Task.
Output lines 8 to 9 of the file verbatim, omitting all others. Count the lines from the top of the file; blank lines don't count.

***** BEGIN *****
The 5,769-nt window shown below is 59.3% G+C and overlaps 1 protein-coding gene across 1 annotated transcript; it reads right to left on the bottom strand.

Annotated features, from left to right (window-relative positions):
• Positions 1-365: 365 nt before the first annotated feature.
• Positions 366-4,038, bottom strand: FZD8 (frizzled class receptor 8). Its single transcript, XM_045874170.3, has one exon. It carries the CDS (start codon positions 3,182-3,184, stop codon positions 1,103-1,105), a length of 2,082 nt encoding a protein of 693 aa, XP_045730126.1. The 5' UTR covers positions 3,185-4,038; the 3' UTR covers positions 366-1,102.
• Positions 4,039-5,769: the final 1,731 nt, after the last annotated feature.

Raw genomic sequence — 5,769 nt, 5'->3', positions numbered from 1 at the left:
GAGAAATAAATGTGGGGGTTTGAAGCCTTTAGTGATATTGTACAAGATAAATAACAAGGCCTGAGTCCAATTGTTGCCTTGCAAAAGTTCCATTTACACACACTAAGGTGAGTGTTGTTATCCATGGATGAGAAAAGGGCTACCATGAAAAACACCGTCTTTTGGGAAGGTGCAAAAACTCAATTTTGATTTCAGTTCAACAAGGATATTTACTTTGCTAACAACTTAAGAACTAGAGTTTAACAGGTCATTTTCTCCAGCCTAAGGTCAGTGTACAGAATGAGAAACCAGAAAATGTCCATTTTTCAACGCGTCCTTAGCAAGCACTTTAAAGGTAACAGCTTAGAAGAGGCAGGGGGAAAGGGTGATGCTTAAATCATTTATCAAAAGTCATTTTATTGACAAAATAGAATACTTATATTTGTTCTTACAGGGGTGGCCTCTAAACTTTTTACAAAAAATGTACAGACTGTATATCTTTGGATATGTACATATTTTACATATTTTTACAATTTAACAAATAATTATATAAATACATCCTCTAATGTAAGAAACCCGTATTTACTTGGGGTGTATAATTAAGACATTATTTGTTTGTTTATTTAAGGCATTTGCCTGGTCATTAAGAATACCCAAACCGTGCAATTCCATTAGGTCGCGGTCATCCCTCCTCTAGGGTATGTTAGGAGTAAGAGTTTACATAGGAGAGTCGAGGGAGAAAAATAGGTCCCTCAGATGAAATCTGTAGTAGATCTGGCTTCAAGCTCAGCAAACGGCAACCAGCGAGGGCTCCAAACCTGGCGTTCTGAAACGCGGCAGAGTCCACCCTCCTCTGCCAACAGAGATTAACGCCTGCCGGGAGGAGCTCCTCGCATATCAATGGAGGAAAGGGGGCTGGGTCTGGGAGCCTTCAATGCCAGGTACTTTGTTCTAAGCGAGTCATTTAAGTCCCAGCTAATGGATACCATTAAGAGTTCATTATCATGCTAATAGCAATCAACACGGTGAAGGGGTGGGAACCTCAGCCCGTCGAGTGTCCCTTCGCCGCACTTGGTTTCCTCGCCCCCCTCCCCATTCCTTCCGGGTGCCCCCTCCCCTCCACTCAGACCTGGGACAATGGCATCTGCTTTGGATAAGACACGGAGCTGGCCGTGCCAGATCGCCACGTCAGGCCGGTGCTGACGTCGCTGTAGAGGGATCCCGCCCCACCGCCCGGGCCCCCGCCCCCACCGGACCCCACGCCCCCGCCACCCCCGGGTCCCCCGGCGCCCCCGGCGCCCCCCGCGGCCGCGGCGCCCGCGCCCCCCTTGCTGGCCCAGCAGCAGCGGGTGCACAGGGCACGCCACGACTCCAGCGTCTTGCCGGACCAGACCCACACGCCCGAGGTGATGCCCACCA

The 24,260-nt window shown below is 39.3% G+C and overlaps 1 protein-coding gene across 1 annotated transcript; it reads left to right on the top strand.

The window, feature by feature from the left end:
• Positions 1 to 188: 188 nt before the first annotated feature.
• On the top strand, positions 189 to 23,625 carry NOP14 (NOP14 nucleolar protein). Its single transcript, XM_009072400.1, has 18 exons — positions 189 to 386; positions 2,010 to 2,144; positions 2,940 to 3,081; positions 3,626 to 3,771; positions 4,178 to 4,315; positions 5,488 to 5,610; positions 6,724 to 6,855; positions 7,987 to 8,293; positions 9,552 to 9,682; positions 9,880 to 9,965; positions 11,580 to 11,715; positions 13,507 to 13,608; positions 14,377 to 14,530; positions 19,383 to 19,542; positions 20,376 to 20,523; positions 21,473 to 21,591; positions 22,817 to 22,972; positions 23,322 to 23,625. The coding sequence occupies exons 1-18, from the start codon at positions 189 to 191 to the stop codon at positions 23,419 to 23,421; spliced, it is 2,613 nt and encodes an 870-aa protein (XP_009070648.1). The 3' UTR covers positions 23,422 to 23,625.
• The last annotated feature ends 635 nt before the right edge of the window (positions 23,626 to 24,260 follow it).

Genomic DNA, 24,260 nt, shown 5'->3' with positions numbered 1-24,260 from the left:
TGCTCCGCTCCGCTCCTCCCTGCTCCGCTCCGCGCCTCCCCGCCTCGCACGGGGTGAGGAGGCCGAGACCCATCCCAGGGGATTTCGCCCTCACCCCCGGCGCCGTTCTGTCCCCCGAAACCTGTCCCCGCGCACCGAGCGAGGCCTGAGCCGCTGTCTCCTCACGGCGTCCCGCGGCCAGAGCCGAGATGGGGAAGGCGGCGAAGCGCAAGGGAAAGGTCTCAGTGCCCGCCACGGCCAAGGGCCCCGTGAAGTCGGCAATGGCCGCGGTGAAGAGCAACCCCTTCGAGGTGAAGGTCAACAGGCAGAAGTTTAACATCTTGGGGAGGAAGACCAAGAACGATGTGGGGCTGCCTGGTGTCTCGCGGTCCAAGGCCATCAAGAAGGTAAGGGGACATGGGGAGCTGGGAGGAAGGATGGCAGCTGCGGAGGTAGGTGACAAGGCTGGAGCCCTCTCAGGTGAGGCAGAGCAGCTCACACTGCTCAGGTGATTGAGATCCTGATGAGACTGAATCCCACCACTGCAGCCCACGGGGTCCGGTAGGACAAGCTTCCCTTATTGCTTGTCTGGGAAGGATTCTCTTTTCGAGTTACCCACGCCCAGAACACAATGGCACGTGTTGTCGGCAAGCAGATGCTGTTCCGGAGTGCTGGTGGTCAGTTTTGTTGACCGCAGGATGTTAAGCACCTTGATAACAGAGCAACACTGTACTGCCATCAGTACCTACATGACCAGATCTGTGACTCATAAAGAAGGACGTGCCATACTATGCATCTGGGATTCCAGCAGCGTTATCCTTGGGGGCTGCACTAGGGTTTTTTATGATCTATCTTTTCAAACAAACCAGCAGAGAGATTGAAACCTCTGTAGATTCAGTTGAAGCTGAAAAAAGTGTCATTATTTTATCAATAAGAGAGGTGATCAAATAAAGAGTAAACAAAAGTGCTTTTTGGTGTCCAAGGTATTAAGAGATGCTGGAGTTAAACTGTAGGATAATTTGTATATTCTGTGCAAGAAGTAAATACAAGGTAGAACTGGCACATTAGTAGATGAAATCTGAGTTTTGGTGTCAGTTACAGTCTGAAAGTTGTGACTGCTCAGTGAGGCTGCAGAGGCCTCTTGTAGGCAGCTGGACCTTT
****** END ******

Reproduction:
The 24,260-nt window shown below is 39.3% G+C and overlaps 1 protein-coding gene across 1 annotated transcript; it reads left to right on the top strand.

The window, feature by feature from the left end: